Reminder imageWhether you’re in marketing, sales or IT, a universal problem every organization experiences is paying for goods or services they no longer really need and dealing with passwords and data security. Maybe you started using a tool or technology platform that really solved a problem—at the time. Then you got new tools. You evolved into better platforms. Similarly, employees and contractors come and go. However, they are often given access to data and tools that remains with them unintentionally after they move on.

New tools are sexy and they can accumulate quickly. Passwords are cumbersome to manage and maintain. The question is, do you have a standardized process for looking at which tools and passwords you’re actually using and then scrubbing away the excess? If you don’t, you’re probably still paying every month for tools you’re no longer using and former employees can view your sensitive data.

Scrub Expenses

Give someone in your org the quarterly task of scrubbing expenses (if you’re already doing it more frequently, good work). It’s helpful to build a list and just check the boxes when something is complete. Some of the questions you should be asking yourself when looking at expenses are:

  • Do I even know what this tool or platform is?
  • Who uses it?
  • How often do they use it?
  • Am I paying for multiple things that do the same thing?

This should help winnow down what you keep in your toolbox—and help make sure you’re only paying for tools or platforms that are providing a good utility for you and that are worth paying for. Make sure that you’re consistently scrubbing expenses every quarter to avoid unnecessary revenue drain.

Change Passwords

Along with scrubbing expenses, it’s a good quarterly housekeeping task to change passwords for all tools and platforms. Make sure the tools that you’ve chosen to keep in your corporate toolbox can only be accessed by the people who need them. If you don’t, former employees very frequently still have access to them which puts your IP at risk. As a matter of good corporate discipline, change passwords at least every quarter and delete any old users. When you’ve established the discipline of undertaking these two quarterly tasks, begin to build out your own housekeeping list. You may find it useful to create a reminder list of things that need examined weekly, monthly, quarterly, bi-annually and annually.

The Golobish Group is a management consulting firm focused on increasing the performance of SMBs through disciplined use of business analytics, process and technology. Click here to contact the Golobish Group.

C.R.E.A.M. – Cash Rules Everything Around Managers

For better or worse, for growth or destruction, the most powerful positions in a company are those closest to the cash. For example, finance people typically hold significant power because they understand the company’s cash situation. Cash allows execs to make decisions. Decisions cost money.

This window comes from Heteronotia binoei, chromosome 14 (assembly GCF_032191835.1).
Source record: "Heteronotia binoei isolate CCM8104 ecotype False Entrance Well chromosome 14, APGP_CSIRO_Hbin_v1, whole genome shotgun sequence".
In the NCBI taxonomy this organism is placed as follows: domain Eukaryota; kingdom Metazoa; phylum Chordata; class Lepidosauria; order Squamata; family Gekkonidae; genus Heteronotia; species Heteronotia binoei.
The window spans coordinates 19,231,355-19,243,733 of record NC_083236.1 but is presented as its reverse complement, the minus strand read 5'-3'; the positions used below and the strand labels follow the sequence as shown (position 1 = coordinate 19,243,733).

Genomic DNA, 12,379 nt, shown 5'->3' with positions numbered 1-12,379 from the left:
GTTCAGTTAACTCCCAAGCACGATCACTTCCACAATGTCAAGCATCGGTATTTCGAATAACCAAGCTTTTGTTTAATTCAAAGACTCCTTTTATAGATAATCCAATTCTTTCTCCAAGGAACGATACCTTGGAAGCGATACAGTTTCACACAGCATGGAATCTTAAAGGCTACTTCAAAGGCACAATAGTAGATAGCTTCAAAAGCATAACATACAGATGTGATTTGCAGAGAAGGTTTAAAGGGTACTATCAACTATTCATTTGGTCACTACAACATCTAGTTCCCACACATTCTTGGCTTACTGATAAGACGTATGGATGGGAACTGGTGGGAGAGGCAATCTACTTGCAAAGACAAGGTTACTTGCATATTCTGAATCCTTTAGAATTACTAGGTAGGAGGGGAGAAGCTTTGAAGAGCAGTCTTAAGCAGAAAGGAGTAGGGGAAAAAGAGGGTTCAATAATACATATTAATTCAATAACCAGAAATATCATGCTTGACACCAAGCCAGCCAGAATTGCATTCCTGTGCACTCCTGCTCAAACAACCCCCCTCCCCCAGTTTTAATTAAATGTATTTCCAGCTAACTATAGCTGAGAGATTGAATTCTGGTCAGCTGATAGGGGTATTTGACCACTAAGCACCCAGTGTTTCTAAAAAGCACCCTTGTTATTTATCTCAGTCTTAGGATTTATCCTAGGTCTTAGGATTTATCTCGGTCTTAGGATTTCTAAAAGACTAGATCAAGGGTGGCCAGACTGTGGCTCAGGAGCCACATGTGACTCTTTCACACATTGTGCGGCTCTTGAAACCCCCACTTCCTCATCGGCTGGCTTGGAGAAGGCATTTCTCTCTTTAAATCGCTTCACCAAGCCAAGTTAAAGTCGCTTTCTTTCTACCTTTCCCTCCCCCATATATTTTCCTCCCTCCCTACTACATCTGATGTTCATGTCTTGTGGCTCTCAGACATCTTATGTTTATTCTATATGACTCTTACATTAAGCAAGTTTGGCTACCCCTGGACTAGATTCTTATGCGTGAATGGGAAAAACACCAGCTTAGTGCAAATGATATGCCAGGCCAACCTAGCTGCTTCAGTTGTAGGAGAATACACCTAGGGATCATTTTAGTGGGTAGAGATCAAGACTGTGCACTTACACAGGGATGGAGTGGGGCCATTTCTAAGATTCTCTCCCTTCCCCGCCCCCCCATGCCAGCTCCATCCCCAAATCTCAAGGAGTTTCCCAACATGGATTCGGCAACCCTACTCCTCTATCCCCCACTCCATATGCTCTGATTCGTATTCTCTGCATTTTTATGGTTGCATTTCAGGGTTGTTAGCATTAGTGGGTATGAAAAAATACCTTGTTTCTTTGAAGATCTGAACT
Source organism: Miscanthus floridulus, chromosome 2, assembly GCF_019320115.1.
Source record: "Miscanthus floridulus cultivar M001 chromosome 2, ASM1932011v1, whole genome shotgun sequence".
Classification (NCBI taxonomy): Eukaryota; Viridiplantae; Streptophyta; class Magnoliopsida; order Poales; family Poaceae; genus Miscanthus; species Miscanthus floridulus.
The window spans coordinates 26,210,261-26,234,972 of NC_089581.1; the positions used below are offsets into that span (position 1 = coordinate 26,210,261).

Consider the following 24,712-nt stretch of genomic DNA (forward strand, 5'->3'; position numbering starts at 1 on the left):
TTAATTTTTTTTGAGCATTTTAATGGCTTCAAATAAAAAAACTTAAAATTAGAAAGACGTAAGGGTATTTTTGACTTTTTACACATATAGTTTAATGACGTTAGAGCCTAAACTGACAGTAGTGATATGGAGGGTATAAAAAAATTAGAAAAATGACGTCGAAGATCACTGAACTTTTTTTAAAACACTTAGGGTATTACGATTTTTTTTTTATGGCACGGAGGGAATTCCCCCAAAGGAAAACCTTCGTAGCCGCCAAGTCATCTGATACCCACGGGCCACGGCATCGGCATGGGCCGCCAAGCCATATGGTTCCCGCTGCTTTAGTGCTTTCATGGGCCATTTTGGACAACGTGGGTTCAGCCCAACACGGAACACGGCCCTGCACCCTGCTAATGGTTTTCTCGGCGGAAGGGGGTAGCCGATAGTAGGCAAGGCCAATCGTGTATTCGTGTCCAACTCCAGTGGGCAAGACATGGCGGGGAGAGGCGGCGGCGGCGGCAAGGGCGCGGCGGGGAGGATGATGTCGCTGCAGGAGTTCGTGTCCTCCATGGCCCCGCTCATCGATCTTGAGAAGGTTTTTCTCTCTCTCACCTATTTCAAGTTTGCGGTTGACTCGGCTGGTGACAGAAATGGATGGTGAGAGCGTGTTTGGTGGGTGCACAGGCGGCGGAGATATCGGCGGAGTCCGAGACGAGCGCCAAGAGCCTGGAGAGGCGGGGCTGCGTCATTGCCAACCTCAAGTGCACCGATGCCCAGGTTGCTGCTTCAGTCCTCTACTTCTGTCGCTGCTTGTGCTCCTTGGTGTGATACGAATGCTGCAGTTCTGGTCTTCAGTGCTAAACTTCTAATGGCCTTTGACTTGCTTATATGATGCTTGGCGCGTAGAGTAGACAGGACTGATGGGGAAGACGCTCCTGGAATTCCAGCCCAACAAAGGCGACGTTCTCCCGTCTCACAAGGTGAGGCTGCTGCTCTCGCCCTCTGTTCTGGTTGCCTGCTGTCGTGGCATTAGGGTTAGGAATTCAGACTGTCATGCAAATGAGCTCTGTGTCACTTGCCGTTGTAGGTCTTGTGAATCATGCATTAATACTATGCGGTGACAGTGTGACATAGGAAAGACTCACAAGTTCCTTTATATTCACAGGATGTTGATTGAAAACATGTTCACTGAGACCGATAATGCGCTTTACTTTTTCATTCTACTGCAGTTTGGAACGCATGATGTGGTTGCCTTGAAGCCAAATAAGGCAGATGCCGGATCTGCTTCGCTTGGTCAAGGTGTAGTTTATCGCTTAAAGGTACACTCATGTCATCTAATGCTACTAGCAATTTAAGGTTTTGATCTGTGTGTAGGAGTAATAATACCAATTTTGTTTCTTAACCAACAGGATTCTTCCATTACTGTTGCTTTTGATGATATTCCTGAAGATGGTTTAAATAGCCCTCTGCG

Relatedly, account managers or people that interact most closely with the client are also typically very powerful people. Since it is their relationships with clients that often result in more/less cash being earned/spent, a successful account manager that handles the “cash source” aka client, is a powerful voice within in any org – inside our outside personnel management.

Middle management, try as they might to be close to the “cash source,” are often sidelined in major, company altering decisions. Their hands don’t have a direct line of sight into earning cash. Therefore, one’s ability to “bring in cash” and “earn,” will often make up for inadequacies in management, ethics, behavior, personality, planning, etc. These are the facts of life. Cash rules everything around managers. Get close to money – even if you hate it and don’t desire the power, prestige or position that comes with it. Being close to cash will further your ability to counsel people towards the correct perspective – inside and outside your immediate org.

Power, Prestige or Position

Be wary of people that ask for power, prestige or position. If you give them some, they will likely ask for more. When you have no more to give, they will become or make enemies. Further, it’s far more powerful to be recognized or to recognize someone by surprise than to constantly be asking for recognition or looking to recognize someone. Promote the competent and humble few. Work for the observant.

Be ultra wary of people that don’t ask for power, prestige or position. They may have nothing to lose. People with nothing to lose are dangerous.

Startup Trials

Starting up is easy, just like failure. Maintenance and growth, those are the hard parts. There are people that just “start up.” These people are always “starting up” and never finishing and never maintaining. I really don’t want to be one of them. So, rather than “starting up” this blog again by removing the previous post about SMART goals and posting something new, I’ve decided to maintain. Accept the failure of not completing my goals and keep moving. I can live with the embarrassment.

I can live with the embarrassment because the rest of the business as been “maintained.” BandRefill, the musician service, is off the ground and will launch soon. Shirts for SKYCURSER, the shmup arcade game, arrived last week and I’m starting to ship them out. And, as an added bonus, I’ve accepted some light management consulting work for real money. Besides the blog (which is hideous), things are looking really good.

I’ll post again tomorrow…